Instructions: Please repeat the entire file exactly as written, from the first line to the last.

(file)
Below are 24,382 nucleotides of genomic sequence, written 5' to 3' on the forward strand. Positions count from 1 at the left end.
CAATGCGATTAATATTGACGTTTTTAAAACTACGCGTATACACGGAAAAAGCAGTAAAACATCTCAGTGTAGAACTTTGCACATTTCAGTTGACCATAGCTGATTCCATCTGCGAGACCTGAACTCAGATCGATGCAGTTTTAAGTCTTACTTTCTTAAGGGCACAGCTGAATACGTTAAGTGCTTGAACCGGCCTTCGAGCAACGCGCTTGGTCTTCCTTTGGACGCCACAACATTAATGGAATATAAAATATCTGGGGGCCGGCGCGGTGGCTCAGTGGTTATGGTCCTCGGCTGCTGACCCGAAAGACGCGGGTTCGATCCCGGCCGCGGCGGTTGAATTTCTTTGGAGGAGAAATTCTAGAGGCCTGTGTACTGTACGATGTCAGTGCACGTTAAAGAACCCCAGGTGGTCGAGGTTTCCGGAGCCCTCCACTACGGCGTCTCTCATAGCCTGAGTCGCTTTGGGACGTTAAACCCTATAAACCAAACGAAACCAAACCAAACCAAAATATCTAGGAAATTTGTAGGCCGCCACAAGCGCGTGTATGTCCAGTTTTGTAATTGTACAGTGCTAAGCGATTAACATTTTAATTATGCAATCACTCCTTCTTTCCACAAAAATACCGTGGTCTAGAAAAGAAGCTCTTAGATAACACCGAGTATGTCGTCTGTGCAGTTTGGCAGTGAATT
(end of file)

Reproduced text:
Below are 24,382 nucleotides of genomic sequence, written 5' to 3' on the forward strand. Positions count from 1 at the left end.
CAATGCGATTAATATTGACGTTTTTAAAACTACGCGTATACACGGAAAAAGCAGTAAAACATCTCAGTGTAGAACTTTGCACATTTCAGTTGACCATAGCTGATTCCATCTGCGAGACCTGAACTCAGATCGATGCAGTTTTAAGTCTTACTTTCTTAAGGGCACAGCTGAATACGTTAAGTGCTTGAACCGGCCTTCGAGCAACGCGCTTGGTCTTCCTTTGGACGCCACAACATTAATGGAATATAAAATATCTGGGGGCCGGCGCGGTGGCTCAGTGGTTATGGTCCTCGGCTGCTGACCCGAAAGACGCGGGTTCGATCCCGGCCGCGGCGGTTGAATTTCTTTGGAGGAGAAATTCTAGAGGCCTGTGTACTGTACGATGTCAGTGCACGTTAAAGAACCCCAGGTGGTCGAGGTTTCCGGAGCCCTCCACTACGGCGTCTCTCATAGCCTGAGTCGCTTTGGGACGTTAAACCCTATAAACCAAACGAAACCAAACCAAACCAAAATATCTAGGAAATTTGTAGGCCGCCACAAGCGCGTGTATGTCCAGTTTTGTAATTGTACAGTGCTAAGCGATTAACATTTTAATTATGCAATCACTCCTTCTTTCCACAAAAATACCGTGGTCTAGAAAAGAAGCTCTTAGATAACACCGAGTATGTCGTCTGTGCAGTTTGGCAGTGAATT